Guide to reading Company Morning Reports.

Guide Company Morning Reports Cover

Some of the most important sources for my research are the Company Morning Reports (M/R) of the different units. You can find the M/R that I have collected under the Units Pages. With this guide, I would like to provide you with the information you need to read and understand them.

The TM 12-250 Administration 1942 , paragraphs 77–87 deal with the M/R. We can read that the M/R are the basic organizational record of a company. It is both statistical and historical in character. They are recorded on a form called WD AGO Form no. 1.

Company Morning Reports Instructions
Company Morning Reports Sheet

When we look at a page of these forms we can see that it is divided into four sections. From the top to the bottom they are:

Company Morning Reports Sheet Section 1
Company Morning Reports Sheet Section 2

General section: Here a clerk would record the date the report was made. The name and location of the company are also recorded here.

Location is often recorded in coordinates (using the British Modified System. For more information on this use this link: British Modified System and Translator) and/or as a location relative to a nearby town or road (for example, “2miles SW of Hwy CG1”)

Remarks sections: this section shows all the personnel changes. They can be changes in rank, transfers in or out of a company (including casualties), and sometimes medals awarded.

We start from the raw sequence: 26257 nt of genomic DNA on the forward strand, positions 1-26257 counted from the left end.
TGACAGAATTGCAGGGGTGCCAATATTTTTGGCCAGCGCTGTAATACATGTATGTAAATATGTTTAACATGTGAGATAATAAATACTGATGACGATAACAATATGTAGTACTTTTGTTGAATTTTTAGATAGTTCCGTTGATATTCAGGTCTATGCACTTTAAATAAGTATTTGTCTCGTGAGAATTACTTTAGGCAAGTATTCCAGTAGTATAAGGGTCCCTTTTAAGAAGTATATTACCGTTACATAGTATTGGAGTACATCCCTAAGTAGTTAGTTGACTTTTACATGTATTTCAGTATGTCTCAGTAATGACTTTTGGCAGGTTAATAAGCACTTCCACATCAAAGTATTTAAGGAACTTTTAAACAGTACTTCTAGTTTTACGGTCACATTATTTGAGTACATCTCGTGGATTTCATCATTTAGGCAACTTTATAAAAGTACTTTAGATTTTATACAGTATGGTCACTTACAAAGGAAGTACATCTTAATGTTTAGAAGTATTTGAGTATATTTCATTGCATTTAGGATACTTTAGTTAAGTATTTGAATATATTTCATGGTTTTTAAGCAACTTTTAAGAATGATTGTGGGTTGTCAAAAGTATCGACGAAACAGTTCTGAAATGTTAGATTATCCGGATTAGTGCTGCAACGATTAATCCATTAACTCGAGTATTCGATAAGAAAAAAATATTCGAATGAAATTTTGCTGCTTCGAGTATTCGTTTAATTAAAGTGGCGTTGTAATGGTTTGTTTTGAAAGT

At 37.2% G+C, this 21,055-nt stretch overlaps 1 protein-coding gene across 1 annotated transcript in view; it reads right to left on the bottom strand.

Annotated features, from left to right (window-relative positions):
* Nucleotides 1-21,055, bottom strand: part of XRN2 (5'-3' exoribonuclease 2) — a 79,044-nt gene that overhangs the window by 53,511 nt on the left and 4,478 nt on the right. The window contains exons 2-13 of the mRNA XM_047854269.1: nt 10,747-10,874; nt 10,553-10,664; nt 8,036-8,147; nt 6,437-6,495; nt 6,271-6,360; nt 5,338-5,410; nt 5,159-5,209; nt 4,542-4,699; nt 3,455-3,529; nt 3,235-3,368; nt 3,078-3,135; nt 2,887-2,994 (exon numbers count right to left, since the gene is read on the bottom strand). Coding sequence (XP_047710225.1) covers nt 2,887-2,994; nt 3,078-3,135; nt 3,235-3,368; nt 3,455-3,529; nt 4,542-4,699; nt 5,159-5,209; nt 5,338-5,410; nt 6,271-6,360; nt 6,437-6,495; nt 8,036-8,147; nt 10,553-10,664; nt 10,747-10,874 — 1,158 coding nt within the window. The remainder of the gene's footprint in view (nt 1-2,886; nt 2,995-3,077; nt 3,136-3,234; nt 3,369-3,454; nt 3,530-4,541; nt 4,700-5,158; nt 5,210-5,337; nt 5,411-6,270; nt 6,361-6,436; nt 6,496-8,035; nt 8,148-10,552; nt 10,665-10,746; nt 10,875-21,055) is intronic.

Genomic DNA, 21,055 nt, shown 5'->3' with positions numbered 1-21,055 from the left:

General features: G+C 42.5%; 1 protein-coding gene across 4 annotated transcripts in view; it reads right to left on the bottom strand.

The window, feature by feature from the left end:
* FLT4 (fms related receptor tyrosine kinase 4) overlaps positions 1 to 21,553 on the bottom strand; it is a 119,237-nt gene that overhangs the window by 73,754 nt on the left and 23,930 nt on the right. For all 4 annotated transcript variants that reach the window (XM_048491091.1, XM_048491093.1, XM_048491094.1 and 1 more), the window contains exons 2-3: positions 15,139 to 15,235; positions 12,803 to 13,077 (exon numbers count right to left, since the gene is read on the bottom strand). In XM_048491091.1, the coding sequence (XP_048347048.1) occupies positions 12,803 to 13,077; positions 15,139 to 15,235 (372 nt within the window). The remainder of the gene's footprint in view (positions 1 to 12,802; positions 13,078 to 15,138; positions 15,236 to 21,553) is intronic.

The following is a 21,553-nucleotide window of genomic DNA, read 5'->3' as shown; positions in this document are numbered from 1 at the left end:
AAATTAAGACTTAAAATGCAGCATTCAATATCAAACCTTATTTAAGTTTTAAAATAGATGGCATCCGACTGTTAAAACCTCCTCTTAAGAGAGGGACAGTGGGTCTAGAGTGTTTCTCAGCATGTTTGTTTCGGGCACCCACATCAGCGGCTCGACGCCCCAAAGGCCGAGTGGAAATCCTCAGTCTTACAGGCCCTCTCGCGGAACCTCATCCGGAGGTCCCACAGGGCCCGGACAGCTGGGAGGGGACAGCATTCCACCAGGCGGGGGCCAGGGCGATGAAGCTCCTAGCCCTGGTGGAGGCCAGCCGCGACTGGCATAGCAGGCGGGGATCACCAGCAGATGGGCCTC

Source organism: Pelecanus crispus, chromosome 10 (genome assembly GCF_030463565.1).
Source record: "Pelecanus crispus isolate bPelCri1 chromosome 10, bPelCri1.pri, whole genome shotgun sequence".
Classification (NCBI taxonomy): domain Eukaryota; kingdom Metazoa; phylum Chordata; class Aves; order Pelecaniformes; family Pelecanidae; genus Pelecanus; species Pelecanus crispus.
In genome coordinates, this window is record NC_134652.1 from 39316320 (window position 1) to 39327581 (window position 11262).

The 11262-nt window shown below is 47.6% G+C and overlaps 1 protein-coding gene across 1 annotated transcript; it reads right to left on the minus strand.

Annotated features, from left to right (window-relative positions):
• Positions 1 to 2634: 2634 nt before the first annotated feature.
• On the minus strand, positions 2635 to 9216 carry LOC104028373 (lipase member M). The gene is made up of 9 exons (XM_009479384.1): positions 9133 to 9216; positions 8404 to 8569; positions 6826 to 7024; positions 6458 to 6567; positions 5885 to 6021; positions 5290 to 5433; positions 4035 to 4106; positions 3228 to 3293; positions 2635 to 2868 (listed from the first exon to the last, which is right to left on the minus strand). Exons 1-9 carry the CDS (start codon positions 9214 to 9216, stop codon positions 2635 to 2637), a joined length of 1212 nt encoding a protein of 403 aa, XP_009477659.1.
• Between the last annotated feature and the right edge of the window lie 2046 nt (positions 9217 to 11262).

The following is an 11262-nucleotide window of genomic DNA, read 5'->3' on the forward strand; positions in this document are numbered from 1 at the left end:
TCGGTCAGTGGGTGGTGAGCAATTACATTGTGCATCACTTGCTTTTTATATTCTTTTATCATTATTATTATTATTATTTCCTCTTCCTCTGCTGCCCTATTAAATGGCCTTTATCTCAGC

Clerks use many abbreviations in the M/R. For a good explanation of these abbreviations click on this link: Army Morning Reports SOP (Standard Operating Procedure) June 1, 1944.

The remark in the M/R can be a wealth of information. I have used the M/R for the creation of all the personnel documents that you can find under the Units Pages and Personnel Pages.

Depending on the company clerk that created the M/R they can also show a lot of information on the events of the day(s). Anything from movements, medals awarded, rumors circulating and the weather can be found here.

This also means that sometimes the events could not be recorded on one page. This can be seen at the bottom of a page where it will say that this page is part of a group.

Company Morning Reports Sheet Section 3
Company Morning Reports SHeet Section 4

Strength section: this will show the strength of the company at 2400 hours at the end of the day of the M/R.

Rations section: this is used to calculate the number of rations the company would need to feed the men. Medical companies often had men attached “for administration and rations only”. They would often be the ambulance personnel send from the Third Army to evacuate the casualties from the medical company’s Clearing Station to the Field Hospitals or Evacuation Hospitals. These men would eat in the mess of the medical company while they were attached, so the mess would need extra rations to feed them.

For more information on the M/R I have included these links and documents:

WWII Research and Writing Center: this is the site of Jennifer Holik. She is a great researcher, has a wealth of knowledge on Military Record and I am proud to call her my friend.

On this site, you can also find all the books Jennifer has written. If you are interested in researching the military service of a relative these books are essential reading in my opinion. So I highly recommend buying them.

You can see Jennifer explain the usefulness of M/R here: US Military : Morning Reports.

Army Morning Reports SOP (Standard Operating Procedure) June 1, 1944: This PDF can be found on this website:

The Army Clerk 1942 Morning Reports

TM 12-250 Administration 1942 Morning Reports

2 thoughts on “Guide to reading Company Morning Reports.”

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